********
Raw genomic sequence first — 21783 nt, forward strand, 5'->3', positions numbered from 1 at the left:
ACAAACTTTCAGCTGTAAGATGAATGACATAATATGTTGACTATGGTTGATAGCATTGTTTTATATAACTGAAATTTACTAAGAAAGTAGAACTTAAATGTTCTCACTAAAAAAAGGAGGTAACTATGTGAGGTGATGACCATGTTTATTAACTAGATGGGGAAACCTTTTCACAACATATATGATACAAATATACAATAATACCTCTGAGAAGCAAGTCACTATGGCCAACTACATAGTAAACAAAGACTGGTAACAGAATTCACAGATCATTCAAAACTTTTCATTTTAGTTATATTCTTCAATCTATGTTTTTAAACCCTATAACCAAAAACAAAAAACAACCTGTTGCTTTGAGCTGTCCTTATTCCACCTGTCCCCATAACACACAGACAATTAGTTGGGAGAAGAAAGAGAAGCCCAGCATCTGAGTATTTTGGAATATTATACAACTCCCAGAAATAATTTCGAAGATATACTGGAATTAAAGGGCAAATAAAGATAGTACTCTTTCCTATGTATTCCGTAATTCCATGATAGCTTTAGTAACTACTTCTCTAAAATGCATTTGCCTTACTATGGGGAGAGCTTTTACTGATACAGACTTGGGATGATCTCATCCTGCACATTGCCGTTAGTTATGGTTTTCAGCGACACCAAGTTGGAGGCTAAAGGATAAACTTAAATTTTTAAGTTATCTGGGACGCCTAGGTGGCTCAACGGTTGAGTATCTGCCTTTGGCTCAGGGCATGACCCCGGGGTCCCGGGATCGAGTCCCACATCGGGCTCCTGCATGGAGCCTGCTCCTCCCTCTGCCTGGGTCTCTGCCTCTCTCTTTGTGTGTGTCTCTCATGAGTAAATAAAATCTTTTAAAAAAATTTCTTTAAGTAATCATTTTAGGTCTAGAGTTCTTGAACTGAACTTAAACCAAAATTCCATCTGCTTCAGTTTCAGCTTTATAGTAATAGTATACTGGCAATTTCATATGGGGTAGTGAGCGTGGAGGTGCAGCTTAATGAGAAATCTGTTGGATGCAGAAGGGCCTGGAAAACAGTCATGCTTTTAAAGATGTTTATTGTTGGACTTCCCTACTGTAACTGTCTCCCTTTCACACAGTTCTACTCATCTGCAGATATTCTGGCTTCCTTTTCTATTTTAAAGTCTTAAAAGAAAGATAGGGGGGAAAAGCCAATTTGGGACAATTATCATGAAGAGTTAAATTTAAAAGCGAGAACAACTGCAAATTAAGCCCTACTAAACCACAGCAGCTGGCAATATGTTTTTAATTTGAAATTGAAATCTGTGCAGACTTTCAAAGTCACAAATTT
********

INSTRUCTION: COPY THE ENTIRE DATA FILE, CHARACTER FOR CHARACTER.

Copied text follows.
Raw genomic sequence first — 21783 nt, forward strand, 5'->3', positions numbered from 1 at the left:
ACAAACTTTCAGCTGTAAGATGAATGACATAATATGTTGACTATGGTTGATAGCATTGTTTTATATAACTGAAATTTACTAAGAAAGTAGAACTTAAATGTTCTCACTAAAAAAAGGAGGTAACTATGTGAGGTGATGACCATGTTTATTAACTAGATGGGGAAACCTTTTCACAACATATATGATACAAATATACAATAATACCTCTGAGAAGCAAGTCACTATGGCCAACTACATAGTAAACAAAGACTGGTAACAGAATTCACAGATCATTCAAAACTTTTCATTTTAGTTATATTCTTCAATCTATGTTTTTAAACCCTATAACCAAAAACAAAAAACAACCTGTTGCTTTGAGCTGTCCTTATTCCACCTGTCCCCATAACACACAGACAATTAGTTGGGAGAAGAAAGAGAAGCCCAGCATCTGAGTATTTTGGAATATTATACAACTCCCAGAAATAATTTCGAAGATATACTGGAATTAAAGGGCAAATAAAGATAGTACTCTTTCCTATGTATTCCGTAATTCCATGATAGCTTTAGTAACTACTTCTCTAAAATGCATTTGCCTTACTATGGGGAGAGCTTTTACTGATACAGACTTGGGATGATCTCATCCTGCACATTGCCGTTAGTTATGGTTTTCAGCGACACCAAGTTGGAGGCTAAAGGATAAACTTAAATTTTTAAGTTATCTGGGACGCCTAGGTGGCTCAACGGTTGAGTATCTGCCTTTGGCTCAGGGCATGACCCCGGGGTCCCGGGATCGAGTCCCACATCGGGCTCCTGCATGGAGCCTGCTCCTCCCTCTGCCTGGGTCTCTGCCTCTCTCTTTGTGTGTGTCTCTCATGAGTAAATAAAATCTTTTAAAAAAATTTCTTTAAGTAATCATTTTAGGTCTAGAGTTCTTGAACTGAACTTAAACCAAAATTCCATCTGCTTCAGTTTCAGCTTTATAGTAATAGTATACTGGCAATTTCATATGGGGTAGTGAGCGTGGAGGTGCAGCTTAATGAGAAATCTGTTGGATGCAGAAGGGCCTGGAAAACAGTCATGCTTTTAAAGATGTTTATTGTTGGACTTCCCTACTGTAACTGTCTCCCTTTCACACAGTTCTACTCATCTGCAGATATTCTGGCTTCCTTTTCTATTTTAAAGTCTTAAAAGAAAGATAGGGGGGAAAAGCCAATTTGGGACAATTATCATGAAGAGTTAAATTTAAAAGCGAGAACAACTGCAAATTAAGCCCTACTAAACCACAGCAGCTGGCAATATGTTTTTAATTTGAAATTGAAATCTGTGCAGACTTTCAAAGTCACAAATTT